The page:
If you can’t start your day without a rich, steamy cup of coffee, you aren’t alone. Coffee is one of the leading agricultural commodities traded around the world, and global demand for everyone’s favorite caffeine-infused bean continues to rise. For coffee growers meeting demand in the face of increasing costs, changing weather patterns and crop-destroying pests is a challenge. Many farmers are tackling these issues head-on with the use of agricultural drone technology and sustainable coffee farming practices.
Eye in the Sky
Coffee growers around the world are turning to unmanned aerial vehicles (UAVs), more commonly known as drones, to monitor crops. This technology can help farmers collect information and make data-driven decisions that keep yield high and costs low.
Kauai Coffee is the largest coffee farm in the United States and has been using drone technology to monitor more than 4 million coffee trees on 3,100 acres since 2017. At first, Kauai Coffee used drones as a tool to gather information about tree health and missing or damaged infrastructure.
“We are one of the largest drip-irrigated coffee farms in the world with more than 2,500 miles of line used to irrigate and fertilize our trees,” said Fred Cowell, General Manager of Kauai Coffee and licensed drone pilot. “If one of our drip lines is cut or damaged by wild pigs, we have hundreds if not thousands of trees that could suffer from lack of water and nutrition. Our team can’t walk and inspect the 3,100 acres of the farm every day, but from the air, we can spot damage or stress on our trees in minutes.
Learning to Fly and Store Drone Data
Fred is an experienced drone pilot and uses a large quadcopter to gather photo and video data of orchard operations. He can survey up to 100 acres of the farm per day, but it hasn’t always been easy to gather, store, and use the data collected.
“When we began using drone technology to monitor crops, we were fortunate to have an intern, James Thesken, work with us. He was partially funded through NASA’s Space Grant Consortium and helped us test our field mapping techniques and develop a system for storing large amounts of digital image data,” said Fred. Even with testing and data storage solutions in place, learning how to use the technology and data didn’t come without challenges. “Unfortunately, in our first year we had a GPS malfunction with one of our drones and we lost it when it flew out to sea on its own,’ he continued.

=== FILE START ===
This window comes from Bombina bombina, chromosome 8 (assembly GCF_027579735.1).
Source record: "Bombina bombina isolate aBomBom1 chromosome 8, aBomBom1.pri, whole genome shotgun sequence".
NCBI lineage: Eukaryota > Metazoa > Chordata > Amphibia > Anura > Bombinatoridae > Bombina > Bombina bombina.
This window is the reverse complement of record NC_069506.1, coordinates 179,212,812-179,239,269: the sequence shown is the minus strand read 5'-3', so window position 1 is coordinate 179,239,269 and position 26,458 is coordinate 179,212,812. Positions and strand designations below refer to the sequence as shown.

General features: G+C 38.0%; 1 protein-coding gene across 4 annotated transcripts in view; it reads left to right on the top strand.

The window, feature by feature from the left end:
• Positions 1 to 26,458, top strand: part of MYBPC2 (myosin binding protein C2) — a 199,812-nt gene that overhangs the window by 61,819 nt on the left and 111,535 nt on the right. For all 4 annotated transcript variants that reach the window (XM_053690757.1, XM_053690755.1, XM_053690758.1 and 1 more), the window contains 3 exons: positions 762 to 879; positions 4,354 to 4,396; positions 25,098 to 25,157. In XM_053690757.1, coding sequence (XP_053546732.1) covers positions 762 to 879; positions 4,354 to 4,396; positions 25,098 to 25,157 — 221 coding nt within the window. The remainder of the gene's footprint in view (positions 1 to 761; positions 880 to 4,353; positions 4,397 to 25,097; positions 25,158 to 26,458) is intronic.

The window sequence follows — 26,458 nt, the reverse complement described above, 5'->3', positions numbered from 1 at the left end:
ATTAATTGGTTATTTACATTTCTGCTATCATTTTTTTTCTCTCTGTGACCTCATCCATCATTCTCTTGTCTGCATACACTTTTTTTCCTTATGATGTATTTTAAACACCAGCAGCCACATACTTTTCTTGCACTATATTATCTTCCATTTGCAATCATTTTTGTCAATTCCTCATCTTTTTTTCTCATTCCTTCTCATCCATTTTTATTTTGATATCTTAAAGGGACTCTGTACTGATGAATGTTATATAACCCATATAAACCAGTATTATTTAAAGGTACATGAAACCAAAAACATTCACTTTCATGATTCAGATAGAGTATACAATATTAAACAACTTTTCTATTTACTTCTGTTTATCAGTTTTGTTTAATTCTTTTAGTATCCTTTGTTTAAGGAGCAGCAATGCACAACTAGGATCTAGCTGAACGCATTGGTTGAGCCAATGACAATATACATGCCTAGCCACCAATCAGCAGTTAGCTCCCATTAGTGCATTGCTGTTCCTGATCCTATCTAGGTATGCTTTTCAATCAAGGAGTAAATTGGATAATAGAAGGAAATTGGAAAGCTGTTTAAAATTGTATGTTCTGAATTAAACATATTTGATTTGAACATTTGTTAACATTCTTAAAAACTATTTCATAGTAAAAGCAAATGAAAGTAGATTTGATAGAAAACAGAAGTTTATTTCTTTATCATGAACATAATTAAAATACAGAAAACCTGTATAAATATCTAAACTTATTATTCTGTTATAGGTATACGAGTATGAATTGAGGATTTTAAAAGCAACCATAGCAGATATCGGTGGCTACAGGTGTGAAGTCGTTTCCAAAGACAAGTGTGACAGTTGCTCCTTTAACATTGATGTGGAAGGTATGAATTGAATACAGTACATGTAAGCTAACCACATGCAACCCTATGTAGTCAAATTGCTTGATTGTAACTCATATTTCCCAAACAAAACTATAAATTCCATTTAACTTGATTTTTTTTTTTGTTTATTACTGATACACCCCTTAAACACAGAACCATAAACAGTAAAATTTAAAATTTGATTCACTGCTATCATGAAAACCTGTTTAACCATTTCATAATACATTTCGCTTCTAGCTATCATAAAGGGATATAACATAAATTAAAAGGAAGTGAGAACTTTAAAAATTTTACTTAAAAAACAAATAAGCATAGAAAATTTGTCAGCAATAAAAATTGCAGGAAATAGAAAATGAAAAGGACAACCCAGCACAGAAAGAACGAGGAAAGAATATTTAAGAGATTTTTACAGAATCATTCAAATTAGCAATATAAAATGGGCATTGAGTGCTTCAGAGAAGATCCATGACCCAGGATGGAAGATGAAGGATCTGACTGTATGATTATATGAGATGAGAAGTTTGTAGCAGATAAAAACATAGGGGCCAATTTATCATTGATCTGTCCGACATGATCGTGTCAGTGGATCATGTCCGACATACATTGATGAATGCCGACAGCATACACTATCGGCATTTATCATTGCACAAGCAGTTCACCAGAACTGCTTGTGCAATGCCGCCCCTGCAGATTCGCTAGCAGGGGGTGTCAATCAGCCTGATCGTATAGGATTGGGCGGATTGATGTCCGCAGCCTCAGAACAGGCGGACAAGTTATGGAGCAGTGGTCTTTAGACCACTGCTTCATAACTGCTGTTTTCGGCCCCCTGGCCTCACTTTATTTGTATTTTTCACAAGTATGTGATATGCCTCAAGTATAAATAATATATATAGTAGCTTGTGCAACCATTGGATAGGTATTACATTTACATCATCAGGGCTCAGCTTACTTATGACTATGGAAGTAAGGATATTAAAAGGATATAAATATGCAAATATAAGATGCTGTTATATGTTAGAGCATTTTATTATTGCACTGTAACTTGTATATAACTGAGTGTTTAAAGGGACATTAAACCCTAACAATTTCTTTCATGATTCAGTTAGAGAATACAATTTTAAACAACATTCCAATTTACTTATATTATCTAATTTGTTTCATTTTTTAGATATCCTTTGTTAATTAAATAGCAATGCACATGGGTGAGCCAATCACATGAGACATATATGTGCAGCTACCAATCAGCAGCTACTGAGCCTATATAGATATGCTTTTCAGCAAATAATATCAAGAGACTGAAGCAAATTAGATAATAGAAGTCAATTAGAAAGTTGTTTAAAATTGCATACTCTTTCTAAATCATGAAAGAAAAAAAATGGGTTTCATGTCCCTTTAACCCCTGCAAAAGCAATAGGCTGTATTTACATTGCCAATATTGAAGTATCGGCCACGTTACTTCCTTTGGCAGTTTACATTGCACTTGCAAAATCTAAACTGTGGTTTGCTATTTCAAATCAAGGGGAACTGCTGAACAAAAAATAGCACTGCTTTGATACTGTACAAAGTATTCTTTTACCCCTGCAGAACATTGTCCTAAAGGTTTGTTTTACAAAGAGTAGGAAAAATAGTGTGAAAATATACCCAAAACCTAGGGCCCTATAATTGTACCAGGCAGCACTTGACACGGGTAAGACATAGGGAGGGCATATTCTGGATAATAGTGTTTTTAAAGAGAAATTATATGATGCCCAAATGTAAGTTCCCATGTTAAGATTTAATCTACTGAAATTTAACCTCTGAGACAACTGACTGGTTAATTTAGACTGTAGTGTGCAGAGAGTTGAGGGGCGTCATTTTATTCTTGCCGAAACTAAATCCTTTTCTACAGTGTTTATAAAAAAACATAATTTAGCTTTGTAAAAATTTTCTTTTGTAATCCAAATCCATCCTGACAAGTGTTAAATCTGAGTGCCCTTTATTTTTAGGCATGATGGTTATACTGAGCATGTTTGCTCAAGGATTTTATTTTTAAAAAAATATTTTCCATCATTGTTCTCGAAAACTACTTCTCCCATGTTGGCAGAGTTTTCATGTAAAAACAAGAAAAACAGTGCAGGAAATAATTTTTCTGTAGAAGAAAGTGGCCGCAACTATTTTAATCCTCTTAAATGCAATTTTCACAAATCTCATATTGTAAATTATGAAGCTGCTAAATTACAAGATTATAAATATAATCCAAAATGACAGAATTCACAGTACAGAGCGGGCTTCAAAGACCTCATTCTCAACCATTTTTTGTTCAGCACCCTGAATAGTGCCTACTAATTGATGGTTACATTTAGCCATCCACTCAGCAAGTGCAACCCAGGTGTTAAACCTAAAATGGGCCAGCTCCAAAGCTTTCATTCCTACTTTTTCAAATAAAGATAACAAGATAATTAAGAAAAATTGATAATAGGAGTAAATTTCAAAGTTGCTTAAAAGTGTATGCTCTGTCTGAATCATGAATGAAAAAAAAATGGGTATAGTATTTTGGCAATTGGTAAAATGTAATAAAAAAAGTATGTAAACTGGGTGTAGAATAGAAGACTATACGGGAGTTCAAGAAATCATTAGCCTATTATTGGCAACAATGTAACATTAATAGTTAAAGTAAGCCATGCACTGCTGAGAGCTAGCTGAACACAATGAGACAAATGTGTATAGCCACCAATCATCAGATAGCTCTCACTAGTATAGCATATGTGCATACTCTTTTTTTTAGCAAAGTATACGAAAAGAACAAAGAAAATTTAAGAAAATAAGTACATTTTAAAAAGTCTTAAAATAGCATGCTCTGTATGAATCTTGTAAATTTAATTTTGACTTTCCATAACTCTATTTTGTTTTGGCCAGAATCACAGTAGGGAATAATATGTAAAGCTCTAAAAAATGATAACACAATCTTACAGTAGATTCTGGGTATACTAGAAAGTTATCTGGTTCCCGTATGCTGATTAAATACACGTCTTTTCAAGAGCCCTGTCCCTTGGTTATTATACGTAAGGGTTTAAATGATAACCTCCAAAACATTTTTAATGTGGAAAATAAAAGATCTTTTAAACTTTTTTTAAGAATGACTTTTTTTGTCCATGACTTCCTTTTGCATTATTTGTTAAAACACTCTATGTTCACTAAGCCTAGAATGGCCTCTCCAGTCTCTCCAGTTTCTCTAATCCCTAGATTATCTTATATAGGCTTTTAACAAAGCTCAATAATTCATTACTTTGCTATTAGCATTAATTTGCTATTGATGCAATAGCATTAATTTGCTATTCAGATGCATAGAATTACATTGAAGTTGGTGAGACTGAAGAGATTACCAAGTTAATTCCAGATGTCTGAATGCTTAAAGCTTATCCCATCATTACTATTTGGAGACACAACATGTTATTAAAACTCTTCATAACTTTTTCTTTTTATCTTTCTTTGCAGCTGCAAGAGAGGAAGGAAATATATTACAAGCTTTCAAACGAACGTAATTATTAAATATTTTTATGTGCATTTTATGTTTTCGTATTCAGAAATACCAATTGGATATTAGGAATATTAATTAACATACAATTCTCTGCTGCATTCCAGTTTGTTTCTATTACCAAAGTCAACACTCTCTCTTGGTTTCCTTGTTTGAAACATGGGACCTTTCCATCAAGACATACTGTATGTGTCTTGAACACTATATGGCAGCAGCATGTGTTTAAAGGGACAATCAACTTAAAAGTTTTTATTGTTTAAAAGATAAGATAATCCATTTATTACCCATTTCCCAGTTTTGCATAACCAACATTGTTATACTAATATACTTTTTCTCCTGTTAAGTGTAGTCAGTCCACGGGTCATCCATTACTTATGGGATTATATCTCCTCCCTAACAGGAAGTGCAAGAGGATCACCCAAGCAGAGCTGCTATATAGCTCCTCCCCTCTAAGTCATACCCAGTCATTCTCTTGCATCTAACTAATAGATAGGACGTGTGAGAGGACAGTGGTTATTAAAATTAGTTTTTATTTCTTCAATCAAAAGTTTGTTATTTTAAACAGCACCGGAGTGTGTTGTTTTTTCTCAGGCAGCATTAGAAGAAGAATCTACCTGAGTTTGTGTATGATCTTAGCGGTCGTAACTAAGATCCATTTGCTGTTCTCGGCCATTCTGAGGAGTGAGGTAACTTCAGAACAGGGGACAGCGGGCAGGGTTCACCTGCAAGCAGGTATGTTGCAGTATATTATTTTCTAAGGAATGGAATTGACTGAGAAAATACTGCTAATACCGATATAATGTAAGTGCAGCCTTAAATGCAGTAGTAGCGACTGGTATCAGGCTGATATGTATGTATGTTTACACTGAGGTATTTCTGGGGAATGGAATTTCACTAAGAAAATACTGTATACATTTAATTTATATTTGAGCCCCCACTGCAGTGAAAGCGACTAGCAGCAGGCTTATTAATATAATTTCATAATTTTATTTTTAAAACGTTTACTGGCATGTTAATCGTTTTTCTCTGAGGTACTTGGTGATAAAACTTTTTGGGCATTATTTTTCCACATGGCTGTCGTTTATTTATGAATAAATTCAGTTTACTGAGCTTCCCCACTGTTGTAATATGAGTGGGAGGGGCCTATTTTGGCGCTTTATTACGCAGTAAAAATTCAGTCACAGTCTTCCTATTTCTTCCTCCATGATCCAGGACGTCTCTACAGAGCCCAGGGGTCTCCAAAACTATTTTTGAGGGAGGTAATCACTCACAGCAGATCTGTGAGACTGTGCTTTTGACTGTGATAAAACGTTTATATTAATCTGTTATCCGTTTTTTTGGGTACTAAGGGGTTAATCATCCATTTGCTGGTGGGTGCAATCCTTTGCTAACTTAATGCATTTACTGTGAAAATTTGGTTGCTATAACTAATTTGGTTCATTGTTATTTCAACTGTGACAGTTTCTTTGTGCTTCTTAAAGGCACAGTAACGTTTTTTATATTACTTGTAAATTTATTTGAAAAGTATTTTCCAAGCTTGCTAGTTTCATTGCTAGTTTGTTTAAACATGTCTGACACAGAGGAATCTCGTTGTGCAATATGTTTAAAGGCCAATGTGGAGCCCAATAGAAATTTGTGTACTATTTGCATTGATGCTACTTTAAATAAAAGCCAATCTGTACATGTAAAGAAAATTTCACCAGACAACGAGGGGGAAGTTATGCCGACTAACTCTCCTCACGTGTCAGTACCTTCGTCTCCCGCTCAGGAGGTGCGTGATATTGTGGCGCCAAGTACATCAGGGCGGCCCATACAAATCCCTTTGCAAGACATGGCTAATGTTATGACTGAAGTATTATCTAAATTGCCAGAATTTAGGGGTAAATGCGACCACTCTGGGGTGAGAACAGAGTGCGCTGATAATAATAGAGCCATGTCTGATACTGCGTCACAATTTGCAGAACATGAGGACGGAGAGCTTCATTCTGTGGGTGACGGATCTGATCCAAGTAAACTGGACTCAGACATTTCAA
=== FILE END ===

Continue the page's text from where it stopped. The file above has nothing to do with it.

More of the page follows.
Drone Technology and Sustainable Farming
In addition to monitoring infrastructure, tree health, and orchard activity, Kauai Coffee is committed to sustainable farming practices and is experimenting with using drone footage to measure cover crop health and compost inventory. “We produce nearly 4 million pounds of compost from coffee cherry pulp and tree trimmings every year,” said Fred. “That compost is put back into the land as a soil nutrient and helps to retain moisture, reduce watering, and herbicide use on the farm. Using the drone, we can perform a landform analysis of the compost pile to estimate its volume and calculate how many acres of the farm we can cover,” he shared. One sustainability goal Fred hopes to accomplish with the help of drone technology is to implement an integrated system of thermal sensors that will allow Kauai Coffee to monitor the surface temperature of the soil and detect thermophilic heating created in the compost pile as it cures.
Using Drones to Make A Virtual Coffee Connection
While drone technology is helping Kauai Coffee accomplish sustainability goals and monitor important agricultural data, it’s also proving to be a fun and exciting way to engage with farm visitors and customers around the world. In addition to monitoring crops, Fred shoots 360-degree videos with the drone and uses them to create a virtual tour experience for customers who can’t visit the Kauai Coffee farm in person. “I think one of the most exciting possibilities for the use of drone technology in coffee is the opportunity to connect customers to what is going on in our fields in real-time,” he said. “People want to know where their food comes from and how it is handled. I like to imagine a day where you could scan your bag of Kauai Coffee with your smartphone from the grocery store aisle and be virtually transported to our farm for a live look at what is happening, where your coffee came from and who made it for you,” Fred remarked.
From farming to processing, roasting to brewing, coffee and technology have been a perfect pair since the beverage was invented. Looking ahead, drone use in coffee production will continue to evolve, and the next wave of smart technology from artificial intelligence to infrared imaging and virtual experiences will shape how we drink and enjoy coffee in the future.